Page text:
Salt Lake mayor calls for indefinite shutdown of Chevron pipeline
Tom Smart, Deseret News
SALT LAKE CITY — An outraged Mayor Ralph Becker said the Chevron pipeline should be shut down "indefinitely" in light of a second breach in less than six months near Red Butte Gardens.
"At this point we can't trust Chevron," he said Thursday. The company, he said, "has broken the trust we have in the work that has been done to give us a safe pipeline. I can't help but be skeptical."
Becker's comments came on the heels of another leak along the Salt Lake-area segment of the 50-year-old pipeline discovered Wednesday night.
A faulty valve in a containment vault about 500 feet upstream from the other spill site allowed as much as 200 barrels of oil to escape, but city officials said none of the oil reached nearby Red Butte Creek.
"I am quite concerned we have had the two leaks," said Mark Sullivan, manager of Chevron's Salt Lake City refinery.
"My primary concern is the effect on the trust in the community and our ability to operate facilities without incident … I am very concerned about having two leaks in close proximity to one another."
Salt Lake Fire Capt. Michael Harp said firefighters and hazardous materials teams quickly deployed oil-absorbing booms and built earthen dams after a Chevron employee reported the leak at 11:23 p.m. Wednesday.
After 90 minutes, the leak was contained. No evacuations were required, and University of Utah officials said they had notified students in nearby campus housing of the breach.
City officials said late Thursday that based on initial air quality monitoring at the spill site by Industrial Hygiene Inc, low vapor levels of pollutants have been detected. Chevron spokesman Dan Johnson said those emissions have been confined to the "hot" spot where the majority of oil seeped.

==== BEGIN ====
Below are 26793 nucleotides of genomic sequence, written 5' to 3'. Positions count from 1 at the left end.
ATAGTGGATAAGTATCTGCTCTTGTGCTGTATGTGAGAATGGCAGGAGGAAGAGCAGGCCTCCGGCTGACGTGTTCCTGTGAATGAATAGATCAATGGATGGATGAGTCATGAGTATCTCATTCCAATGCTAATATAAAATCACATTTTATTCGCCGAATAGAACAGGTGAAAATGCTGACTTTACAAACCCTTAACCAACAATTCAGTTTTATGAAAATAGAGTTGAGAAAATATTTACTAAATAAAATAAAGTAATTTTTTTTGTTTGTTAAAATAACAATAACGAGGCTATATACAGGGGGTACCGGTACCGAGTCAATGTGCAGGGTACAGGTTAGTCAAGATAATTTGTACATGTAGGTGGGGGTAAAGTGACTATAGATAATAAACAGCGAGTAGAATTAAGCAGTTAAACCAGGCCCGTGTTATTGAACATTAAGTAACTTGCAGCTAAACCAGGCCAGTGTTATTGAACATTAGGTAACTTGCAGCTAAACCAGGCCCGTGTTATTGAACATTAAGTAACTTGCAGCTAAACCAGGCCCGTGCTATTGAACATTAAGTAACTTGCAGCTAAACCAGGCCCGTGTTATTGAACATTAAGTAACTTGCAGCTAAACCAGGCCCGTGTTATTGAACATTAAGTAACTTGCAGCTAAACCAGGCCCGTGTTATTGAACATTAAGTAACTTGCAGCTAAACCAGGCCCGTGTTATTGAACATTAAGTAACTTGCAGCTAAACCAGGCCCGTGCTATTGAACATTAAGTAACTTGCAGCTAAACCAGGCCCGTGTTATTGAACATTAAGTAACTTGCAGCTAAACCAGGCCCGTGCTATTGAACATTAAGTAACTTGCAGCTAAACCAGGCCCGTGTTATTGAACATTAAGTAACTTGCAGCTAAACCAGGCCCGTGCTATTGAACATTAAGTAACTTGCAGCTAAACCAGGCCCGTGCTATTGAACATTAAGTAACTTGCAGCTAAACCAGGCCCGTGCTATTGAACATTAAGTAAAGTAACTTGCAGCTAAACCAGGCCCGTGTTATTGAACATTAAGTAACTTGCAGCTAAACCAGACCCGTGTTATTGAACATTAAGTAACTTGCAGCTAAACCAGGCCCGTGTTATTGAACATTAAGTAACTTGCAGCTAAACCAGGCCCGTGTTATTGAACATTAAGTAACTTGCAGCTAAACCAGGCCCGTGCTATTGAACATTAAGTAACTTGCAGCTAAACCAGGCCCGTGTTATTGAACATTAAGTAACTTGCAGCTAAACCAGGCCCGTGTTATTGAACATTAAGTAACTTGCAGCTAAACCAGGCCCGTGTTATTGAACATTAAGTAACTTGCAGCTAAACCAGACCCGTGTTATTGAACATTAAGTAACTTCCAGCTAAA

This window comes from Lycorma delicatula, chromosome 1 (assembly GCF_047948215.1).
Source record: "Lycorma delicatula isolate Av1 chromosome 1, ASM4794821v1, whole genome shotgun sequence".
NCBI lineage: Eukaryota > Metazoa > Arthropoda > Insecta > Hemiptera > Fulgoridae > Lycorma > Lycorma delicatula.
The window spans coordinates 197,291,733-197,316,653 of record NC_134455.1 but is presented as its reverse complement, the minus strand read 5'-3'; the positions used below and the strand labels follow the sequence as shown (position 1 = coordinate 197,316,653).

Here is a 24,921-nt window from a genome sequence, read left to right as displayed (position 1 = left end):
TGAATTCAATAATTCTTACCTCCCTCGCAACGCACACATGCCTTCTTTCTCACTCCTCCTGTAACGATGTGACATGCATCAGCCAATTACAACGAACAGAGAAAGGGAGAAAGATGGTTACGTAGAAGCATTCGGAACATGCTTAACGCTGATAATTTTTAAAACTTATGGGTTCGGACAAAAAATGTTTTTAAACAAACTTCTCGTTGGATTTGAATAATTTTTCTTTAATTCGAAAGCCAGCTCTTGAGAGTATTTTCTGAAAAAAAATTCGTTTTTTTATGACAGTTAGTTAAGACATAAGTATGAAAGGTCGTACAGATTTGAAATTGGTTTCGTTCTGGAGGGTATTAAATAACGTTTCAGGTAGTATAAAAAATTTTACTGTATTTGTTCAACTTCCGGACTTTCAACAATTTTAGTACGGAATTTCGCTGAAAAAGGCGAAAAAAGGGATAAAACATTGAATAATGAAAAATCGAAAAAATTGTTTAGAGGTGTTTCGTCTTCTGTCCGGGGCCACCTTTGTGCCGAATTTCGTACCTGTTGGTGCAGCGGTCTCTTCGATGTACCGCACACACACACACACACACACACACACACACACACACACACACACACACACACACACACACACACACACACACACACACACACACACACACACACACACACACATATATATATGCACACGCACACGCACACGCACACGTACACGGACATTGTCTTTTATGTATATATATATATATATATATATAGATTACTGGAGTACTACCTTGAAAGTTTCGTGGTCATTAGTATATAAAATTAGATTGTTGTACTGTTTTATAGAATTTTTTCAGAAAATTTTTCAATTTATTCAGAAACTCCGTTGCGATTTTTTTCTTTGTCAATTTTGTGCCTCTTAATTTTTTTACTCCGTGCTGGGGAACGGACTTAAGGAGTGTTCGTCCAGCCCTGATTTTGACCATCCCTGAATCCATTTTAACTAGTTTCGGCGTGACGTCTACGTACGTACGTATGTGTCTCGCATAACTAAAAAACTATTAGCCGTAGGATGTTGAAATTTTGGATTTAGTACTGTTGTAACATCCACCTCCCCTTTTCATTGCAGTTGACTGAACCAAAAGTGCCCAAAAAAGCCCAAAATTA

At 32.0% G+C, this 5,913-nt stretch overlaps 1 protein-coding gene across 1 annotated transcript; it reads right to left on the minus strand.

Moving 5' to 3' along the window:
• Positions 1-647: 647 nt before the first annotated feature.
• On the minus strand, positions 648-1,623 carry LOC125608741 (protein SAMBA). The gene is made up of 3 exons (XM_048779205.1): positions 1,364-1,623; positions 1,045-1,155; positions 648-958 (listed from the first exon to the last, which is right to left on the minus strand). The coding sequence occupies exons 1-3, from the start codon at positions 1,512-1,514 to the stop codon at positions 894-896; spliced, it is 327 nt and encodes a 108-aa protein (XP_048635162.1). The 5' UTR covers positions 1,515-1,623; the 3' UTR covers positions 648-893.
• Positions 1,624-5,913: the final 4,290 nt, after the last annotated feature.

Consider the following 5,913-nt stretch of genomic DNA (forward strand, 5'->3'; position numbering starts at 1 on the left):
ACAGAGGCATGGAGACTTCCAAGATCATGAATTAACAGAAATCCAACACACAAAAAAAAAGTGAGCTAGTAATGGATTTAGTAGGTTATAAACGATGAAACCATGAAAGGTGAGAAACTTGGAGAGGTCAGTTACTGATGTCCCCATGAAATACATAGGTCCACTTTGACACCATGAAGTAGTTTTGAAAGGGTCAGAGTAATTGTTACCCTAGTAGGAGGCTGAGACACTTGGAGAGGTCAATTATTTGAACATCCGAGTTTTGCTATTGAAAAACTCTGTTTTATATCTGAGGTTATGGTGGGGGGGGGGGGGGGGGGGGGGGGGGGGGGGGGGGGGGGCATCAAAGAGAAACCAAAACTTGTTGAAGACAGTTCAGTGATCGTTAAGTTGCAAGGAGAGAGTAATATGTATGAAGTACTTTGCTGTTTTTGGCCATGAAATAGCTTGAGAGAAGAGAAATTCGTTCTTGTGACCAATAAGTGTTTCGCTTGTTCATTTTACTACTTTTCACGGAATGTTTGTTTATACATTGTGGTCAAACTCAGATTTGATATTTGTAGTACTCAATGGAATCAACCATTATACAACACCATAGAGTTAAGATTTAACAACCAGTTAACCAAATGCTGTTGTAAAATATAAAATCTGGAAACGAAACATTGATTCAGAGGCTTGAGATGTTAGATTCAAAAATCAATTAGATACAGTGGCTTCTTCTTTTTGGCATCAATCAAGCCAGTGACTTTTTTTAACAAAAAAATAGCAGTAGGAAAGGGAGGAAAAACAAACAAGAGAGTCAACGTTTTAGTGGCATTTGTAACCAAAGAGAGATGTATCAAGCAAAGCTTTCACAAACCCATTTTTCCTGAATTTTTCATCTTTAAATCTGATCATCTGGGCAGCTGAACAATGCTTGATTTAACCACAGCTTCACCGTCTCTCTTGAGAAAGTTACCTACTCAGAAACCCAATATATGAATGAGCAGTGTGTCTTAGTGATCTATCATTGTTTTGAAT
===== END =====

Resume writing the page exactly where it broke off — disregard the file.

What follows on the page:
Individuals experiencing discomfort or symptoms should seek medical help or call the Salt Lake Valley Health Department with questions or concerns at 801-534-4600.
Water sampling is also being done in various locations near and above the creek.
"We're ramping up our monitoring, increasing the frequency of it to make sure no contaminants entered the creek," said Donna Kemp Spangler, spokeswoman for the state Department of Environmental Quality. "We've also informed Salt Lake City that we will provide any assistance necessary."
Salt Lake City's Director of Public Utilities Jeff Niermeyer said a shut-off valve within a cement vault approximately 10-feet wide by 10-feet long started to leak and the vault was overcome with the oil. That led to the oil seeping out of the ground and traveling to a grassy area near one of the main entrances to the Red Butte Amphitheater.
Sullivan said improved leak detection equipment monitored by the company's Houston office first reported a problem at 8:30 p.m. Wednesday and the pipe was shut down. Within three hours, a ground crew had determined the source of the leak and notified Salt Lake dispatchers.
The leaking valve is not part of new equipment installed after a pipeline breach first noticed early June 12 that sent 33,000 gallons of oil into Red Butte Creek. The oil then traveled downstream to the Liberty Park pond, which served as a capture point to prevent more of the material from reaching the Jordan River. Some oil did make its way there, prompting a public closure of the Jordan River along a central city segment.
The cleanup of Red Butte Creek has lasted months and remediation may take years. The Liberty Park pond, normally drained each winter, remains shut off from the public while Chevron crews are continuing to remove sediment from the bottom. The June spill resulted in hotel stays for impacted residents, some of whom sought medical care for exposure to toxins, and prompted community meetings to deal with the aftermath.
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